The World Health Organization has chastized the EU for seizing Indian generic drugs bound for Latin America and Africa for patent violation, saying that it was a misuse of rules against counterfeit medicines.
Several shipments of India-made generic medicines have been seized or halted while on transit in the EU. This has ignited a trade dispute at the World Trade Organization, with Brazil and India filing separate complaints against the EU. "Let me be very clear. WHO deplore those things. WHO deplore that this has happened," said Hendrick Hogerzeil, who heads the essential medicines program, at a press conference, as quoted by AFP.
The condemnation comes as a battle brews about counterfeit drugs. Brazil and India claimed Wednesday that the WHO's work against counterfeit and substandard medicines is being influenced by brand drug producers that want to undermine generic competition. The Brazilian ambassador told Intellectual Property Watch there is a "hidden agenda" against generics from countries like Brazil.
But experts cautioned the WHO that production and sale of counterfeit drugs are on the rise worldwide, with consumers buying them over the Internet, Reuters reports. These fraudulent or substandard drugs are often hidden in cargos taking circuitous routes to mask their country of origin as part of criminal activity worth billions, they added.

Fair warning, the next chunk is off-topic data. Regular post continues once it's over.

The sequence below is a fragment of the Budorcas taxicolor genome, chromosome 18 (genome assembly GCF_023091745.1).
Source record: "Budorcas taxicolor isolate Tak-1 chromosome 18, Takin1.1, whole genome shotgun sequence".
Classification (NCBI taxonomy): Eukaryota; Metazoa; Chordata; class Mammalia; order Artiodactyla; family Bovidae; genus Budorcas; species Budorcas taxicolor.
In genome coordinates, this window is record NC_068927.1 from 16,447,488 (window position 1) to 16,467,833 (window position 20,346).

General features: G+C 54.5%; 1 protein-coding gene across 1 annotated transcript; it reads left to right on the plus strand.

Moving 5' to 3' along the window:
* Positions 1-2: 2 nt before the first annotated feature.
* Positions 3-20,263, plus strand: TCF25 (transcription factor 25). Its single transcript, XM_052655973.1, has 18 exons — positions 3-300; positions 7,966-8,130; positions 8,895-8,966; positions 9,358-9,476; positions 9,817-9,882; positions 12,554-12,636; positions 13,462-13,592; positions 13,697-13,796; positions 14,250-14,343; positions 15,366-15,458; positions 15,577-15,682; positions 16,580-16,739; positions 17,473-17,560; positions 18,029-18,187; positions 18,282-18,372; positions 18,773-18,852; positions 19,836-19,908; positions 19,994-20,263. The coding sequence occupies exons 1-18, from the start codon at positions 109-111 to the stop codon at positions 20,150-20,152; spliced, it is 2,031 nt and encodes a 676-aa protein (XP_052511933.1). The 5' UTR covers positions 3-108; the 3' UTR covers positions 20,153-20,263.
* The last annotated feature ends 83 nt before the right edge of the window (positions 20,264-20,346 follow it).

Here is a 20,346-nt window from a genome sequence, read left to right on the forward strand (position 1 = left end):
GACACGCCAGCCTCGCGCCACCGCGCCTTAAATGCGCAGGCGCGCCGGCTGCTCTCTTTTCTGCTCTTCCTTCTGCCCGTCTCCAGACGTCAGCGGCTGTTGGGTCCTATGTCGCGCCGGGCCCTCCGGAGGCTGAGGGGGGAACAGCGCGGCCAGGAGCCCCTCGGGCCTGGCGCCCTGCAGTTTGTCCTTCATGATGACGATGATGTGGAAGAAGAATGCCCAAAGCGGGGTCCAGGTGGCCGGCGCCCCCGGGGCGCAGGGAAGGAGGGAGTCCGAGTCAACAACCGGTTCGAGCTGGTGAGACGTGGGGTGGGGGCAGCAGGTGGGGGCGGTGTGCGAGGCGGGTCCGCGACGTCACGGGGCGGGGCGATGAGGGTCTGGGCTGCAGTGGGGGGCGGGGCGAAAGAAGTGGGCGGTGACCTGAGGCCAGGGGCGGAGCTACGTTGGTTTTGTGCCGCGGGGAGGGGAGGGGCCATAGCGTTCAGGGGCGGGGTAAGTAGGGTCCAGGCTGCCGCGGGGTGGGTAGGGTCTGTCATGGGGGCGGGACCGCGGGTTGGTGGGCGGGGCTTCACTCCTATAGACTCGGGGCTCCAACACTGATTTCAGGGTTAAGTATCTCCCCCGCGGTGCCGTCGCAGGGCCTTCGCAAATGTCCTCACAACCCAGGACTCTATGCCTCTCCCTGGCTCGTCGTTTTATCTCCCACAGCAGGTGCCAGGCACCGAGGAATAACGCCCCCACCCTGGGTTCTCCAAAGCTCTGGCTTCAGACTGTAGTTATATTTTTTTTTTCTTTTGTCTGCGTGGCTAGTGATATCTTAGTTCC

In wealthy countries, counterfeiting often involves "expensive hormones, steroids and anti-cancer medicines and pharmaceuticals related to lifestyle," a WHO report said. But in developing countries, counterfeit medicines are commonly available to treat life-threatening conditions such as malaria, tuberculosis and HIV/AIDS, it said, as quoted by Reuters.
At issue is the fate of the International Medical Products Anti-Counterfeiting Taskforce (IMPACT), which opponents say has led the WHO to confuse the issue of substandard, falsified or otherwise low quality or unsafe drugs with counterfeit medicines, Intellectual Property Watch explains. But supporters of IMPACT argue that the group was intended to address public health and not patents, and should remain involved with the WHO.
A joint draft resolution proposed at the WHA by India and Thailand urges the WHO to abandon IMPACT and set up a separate program to tackle the quality, safety and efficacy of medicines without any element of IP protection, SecuringPharma reports.